PARIS (Reuters) - Former French economy minister Emmanuel Macron will decide by Dec. 10 whether to stand in next year's presidential election, a spokesman said on Tuesday, a likely independent candidate who could split voters in both right-wing and left-wing camps.
One of France's most popular politicians, Macron joined the Socialist government in 2014, quit his ministry this year and has sharply criticized President Francois Hollande's administration since. He is not a member of the party.
"He is in the process of finalizing his decision. If he decides to be a candidate, he will announce it between now and a big rally on December 10," Sylvain Fort told Reuters.
"At this stage, he has not yet made a decision," Fort said.
Aides have said the 38-year-old former investment banker will not take part in the Socialist primaries that are due to take place in January amid party infighting and abysmal approval ratings for Hollande himself. The election is in April and May.
Macron has instead launched his own political movement called "En Marche" or "Forward" and so would probably stand as an independent.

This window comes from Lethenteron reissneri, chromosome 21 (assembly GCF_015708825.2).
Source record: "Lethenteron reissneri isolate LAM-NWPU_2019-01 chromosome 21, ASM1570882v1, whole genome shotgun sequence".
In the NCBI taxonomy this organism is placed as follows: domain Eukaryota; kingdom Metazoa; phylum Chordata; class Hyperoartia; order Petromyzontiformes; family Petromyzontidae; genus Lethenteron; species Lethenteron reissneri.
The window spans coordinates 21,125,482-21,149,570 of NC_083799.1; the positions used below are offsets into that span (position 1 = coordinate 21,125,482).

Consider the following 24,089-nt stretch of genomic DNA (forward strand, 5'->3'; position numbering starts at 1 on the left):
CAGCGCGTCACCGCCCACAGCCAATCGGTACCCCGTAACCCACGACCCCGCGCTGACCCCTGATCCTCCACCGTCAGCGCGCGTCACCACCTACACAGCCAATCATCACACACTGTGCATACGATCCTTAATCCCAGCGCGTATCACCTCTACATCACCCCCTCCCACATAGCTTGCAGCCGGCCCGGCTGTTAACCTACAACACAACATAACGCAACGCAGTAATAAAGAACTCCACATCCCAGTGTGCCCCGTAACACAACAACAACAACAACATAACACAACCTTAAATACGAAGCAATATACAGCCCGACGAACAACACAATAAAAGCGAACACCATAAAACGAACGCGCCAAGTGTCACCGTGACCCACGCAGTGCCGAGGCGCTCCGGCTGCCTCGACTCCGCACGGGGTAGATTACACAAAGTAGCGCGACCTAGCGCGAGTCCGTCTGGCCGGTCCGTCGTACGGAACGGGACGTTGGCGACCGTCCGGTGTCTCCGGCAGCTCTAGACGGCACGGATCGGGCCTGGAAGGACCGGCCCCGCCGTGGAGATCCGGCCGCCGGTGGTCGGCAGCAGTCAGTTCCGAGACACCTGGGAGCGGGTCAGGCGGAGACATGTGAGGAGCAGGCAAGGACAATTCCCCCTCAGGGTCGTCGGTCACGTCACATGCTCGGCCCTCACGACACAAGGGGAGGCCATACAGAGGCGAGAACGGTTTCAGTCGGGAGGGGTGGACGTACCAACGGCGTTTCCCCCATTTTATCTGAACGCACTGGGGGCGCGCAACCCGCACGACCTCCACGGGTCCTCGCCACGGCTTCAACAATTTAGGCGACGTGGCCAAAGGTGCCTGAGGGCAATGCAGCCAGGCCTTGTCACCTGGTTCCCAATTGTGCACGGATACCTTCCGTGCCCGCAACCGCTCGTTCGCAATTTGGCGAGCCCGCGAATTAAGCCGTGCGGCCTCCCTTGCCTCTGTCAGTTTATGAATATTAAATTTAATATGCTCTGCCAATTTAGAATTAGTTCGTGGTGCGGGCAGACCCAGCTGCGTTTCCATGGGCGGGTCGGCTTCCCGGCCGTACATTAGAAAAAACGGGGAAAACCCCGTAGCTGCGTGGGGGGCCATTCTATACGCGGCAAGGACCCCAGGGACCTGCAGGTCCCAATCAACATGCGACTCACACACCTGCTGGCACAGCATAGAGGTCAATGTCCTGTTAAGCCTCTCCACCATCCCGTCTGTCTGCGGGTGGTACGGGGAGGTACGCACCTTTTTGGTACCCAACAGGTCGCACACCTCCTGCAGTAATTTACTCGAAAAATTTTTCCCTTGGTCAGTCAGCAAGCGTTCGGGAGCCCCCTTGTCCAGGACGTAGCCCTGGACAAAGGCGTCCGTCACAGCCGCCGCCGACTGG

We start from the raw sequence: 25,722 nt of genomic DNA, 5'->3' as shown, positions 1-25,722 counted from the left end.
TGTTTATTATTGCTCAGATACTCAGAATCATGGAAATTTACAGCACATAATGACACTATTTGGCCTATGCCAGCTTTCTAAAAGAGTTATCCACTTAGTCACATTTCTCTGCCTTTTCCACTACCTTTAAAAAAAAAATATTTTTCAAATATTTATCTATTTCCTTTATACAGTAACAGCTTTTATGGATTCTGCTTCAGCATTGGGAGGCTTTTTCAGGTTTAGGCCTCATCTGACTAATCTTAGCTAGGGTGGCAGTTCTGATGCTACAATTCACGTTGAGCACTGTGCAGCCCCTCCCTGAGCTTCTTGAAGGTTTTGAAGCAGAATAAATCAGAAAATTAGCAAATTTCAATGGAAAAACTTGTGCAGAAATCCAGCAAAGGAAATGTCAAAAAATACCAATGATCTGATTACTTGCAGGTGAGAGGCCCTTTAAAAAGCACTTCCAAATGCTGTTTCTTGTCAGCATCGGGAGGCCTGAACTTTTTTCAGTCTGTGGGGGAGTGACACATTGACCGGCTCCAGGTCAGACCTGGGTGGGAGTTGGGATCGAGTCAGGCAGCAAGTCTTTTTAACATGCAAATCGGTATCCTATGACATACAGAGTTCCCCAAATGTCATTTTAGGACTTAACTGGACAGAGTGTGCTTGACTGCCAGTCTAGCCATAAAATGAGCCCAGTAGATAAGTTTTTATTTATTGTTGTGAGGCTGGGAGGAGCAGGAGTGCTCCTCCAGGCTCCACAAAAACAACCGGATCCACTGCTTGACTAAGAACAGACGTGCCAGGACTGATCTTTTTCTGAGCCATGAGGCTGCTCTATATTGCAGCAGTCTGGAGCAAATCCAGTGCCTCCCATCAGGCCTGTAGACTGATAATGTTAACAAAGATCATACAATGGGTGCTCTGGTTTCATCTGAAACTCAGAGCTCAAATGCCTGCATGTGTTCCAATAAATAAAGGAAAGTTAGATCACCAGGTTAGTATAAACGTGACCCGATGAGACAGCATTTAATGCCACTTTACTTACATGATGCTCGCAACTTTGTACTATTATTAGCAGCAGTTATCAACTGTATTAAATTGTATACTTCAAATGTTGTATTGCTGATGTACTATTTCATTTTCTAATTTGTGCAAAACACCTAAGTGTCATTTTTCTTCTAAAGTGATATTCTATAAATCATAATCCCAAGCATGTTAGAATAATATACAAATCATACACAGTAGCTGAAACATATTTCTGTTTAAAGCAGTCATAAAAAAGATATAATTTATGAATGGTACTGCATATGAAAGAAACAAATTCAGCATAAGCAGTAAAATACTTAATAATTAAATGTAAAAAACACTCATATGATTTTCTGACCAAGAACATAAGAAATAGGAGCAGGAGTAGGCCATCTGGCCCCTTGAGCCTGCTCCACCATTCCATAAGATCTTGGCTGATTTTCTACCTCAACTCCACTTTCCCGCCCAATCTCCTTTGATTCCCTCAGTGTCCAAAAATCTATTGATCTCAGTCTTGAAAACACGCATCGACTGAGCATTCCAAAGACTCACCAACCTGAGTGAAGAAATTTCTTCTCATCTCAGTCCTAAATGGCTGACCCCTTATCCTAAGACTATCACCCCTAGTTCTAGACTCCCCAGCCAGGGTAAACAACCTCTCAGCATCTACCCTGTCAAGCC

Hollande has yet to confirm his own candidacy, but polls show no leftist candidate has much of a chance in 2017 anyway.
Macron is seen as a potential threat to candidates from the right as well as the left, including front runner Alain Juppe, who is targeting the same center ground, and who will fight it out with former president Nicolas Sarkozy in November for the center-right nomination.
Macron was credited with as much as 18 percent of first-round presidential votes in a Kantar Sofres OnePoint poll published last month in Le Figaro newspaper, but would fail to reach the second round runoff with that score.
(Reporting by Emmanuel Jarry Writing by Sudip Kar-Gupta and Andrew Callus; Editing by Michel Rose and Louise Ireland)